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High-performance teams at Total Attorneys

Are you interested in a different way of communicating about work, a different way of looking at work, a different way of thinking about work, a different way of managing, a different way of leading, a different way of working—using high-performance teams to create a better workplace? has an interesting example in Total Attorneys, a Chicago company that provides services and software to small law firms. In some ways, it’s a familiar story. Like many successful companies, as a startup in 2002, Total Attorneys was highly energized, as work was done on the fly, new products were developed, new markets opened, and new customers identified. But as the organization grew, departments were formed, processes and structures were put in place, work slowed down, and the staff morale deteriorated. In some cases, Total Attorneys moved so slowly that by the time its software was completed, the client wanted something different. By 2008, Total Attorneys had gone from being an exciting place to work to just another bureaucracy.

A year ago, Total Attorney’s CEO Ed Scanlan decided to do something about it and recapture some of the old energy and excitement. He broke up the departmental silos and formed small cross-functional teams that themselves decided how to do the work and even how much work to do. The teams worked in an iterative fashion, implementing a prioritized series of stories that would reflect what clients wanted to see developed. The work was done with radical transparency, both within the team, in daily standup meetings, and vis-a-vis management, in demos of the work completed that took place every couple of weeks of the work that had been done. With new products, clients were involved in the demos and can advise on needed course corrections so that the work is always focused on tasks of high priority.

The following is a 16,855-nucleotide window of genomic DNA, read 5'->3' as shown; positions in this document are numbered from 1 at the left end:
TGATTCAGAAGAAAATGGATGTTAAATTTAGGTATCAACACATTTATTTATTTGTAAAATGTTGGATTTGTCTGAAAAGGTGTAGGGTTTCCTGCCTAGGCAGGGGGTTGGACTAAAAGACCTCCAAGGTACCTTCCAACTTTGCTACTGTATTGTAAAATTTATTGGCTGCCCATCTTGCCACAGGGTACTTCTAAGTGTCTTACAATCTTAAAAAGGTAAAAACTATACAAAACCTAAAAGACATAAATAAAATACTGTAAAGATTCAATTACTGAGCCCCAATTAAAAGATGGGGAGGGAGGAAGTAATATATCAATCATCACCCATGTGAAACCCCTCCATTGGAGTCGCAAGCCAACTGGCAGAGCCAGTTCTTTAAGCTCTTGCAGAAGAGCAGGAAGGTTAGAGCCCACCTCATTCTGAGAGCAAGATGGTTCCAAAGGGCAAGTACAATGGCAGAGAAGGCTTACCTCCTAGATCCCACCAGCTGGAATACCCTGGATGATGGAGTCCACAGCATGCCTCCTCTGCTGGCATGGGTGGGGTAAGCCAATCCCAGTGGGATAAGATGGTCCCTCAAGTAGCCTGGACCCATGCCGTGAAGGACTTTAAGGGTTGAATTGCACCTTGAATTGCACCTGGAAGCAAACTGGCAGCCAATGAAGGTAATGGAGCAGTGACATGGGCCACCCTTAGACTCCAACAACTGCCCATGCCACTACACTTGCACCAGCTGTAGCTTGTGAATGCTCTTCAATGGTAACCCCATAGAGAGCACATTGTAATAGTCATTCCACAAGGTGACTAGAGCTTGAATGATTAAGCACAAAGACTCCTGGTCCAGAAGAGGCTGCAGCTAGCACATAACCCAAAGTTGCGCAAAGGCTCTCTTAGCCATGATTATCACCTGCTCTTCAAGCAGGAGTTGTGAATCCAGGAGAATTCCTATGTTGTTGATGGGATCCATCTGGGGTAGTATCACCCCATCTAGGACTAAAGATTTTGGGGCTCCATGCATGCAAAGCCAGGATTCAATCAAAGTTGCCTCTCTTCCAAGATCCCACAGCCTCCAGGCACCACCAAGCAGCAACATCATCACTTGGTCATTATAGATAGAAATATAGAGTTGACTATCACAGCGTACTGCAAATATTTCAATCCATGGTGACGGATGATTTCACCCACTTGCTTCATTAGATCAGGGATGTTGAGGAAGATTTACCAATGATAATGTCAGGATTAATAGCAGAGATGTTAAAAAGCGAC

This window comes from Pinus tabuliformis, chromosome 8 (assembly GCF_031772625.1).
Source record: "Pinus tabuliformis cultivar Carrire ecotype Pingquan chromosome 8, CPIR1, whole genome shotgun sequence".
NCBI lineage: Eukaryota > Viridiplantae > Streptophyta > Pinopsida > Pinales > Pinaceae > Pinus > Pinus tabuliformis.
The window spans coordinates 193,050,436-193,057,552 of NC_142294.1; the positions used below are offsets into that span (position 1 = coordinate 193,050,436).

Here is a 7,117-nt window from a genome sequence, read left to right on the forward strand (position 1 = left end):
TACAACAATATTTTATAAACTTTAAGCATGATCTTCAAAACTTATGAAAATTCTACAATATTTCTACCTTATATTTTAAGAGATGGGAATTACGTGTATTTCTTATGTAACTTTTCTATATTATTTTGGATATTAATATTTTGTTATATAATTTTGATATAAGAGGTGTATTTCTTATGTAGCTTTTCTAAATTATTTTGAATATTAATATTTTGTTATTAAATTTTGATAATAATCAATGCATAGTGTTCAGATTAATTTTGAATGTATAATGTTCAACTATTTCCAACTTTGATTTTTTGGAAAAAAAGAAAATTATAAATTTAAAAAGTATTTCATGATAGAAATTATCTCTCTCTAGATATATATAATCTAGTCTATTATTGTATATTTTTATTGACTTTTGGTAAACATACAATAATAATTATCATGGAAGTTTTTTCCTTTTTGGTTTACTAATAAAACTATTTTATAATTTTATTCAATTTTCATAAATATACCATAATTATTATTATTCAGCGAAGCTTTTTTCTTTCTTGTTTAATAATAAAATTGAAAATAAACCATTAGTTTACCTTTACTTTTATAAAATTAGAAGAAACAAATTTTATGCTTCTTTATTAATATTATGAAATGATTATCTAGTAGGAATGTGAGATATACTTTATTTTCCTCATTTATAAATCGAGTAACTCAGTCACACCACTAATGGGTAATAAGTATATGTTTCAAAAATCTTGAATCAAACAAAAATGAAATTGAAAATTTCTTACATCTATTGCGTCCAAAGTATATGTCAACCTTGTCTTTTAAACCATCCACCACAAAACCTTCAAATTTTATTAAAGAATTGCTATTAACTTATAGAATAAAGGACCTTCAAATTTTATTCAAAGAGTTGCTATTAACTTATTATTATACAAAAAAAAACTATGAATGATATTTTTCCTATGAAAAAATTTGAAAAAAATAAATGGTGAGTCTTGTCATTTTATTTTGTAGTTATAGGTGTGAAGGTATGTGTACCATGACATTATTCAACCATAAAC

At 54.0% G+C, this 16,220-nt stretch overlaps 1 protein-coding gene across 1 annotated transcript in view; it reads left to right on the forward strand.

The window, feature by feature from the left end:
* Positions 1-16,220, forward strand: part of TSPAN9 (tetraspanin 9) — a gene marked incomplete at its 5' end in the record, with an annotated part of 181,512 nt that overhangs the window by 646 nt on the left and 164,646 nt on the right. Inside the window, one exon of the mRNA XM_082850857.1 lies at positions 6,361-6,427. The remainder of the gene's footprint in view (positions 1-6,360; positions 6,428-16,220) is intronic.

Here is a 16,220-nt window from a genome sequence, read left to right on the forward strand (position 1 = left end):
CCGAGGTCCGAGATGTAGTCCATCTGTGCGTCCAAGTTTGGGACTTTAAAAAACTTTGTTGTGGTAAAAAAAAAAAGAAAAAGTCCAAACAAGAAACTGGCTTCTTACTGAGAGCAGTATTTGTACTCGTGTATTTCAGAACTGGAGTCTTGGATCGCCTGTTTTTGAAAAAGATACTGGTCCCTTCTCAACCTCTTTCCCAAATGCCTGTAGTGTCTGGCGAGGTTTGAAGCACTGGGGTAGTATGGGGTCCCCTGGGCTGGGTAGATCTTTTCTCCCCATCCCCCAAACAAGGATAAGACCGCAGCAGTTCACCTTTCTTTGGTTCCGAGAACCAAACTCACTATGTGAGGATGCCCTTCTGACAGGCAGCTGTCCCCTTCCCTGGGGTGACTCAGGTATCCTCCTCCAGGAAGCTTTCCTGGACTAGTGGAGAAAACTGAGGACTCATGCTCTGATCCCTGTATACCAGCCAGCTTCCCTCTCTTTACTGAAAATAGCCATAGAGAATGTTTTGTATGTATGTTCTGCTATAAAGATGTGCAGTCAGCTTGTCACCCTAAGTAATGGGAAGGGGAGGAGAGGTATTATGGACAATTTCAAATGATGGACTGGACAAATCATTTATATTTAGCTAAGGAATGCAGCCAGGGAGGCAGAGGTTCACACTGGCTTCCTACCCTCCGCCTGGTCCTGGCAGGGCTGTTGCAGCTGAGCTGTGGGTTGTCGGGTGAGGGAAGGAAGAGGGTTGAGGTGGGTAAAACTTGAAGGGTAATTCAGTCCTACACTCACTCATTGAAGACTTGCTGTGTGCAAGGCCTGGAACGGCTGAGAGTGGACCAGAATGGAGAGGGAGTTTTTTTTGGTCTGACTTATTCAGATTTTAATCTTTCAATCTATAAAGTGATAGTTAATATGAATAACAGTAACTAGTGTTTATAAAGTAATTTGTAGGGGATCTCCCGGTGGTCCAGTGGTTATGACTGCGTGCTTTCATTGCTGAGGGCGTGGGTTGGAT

Scanlan started the approach with the software developers, but it was so successful there, he soon extended it to the entire organization. For instance, the 85 call center employees were divided into 15 teams and co-located on the same floor as the software developers, to enhance direct communication. The result is a renewed spirit and energy. The morning standup meetings are abuzz with laughter. “We are constantly changing and doing things differently to hit our goals,” says Brian Pistorius, the firm’s 2008 salesperson of the year. “It makes a real difference to get a sense of achievement and recognition every three weeks rather than waiting until the end of the year."

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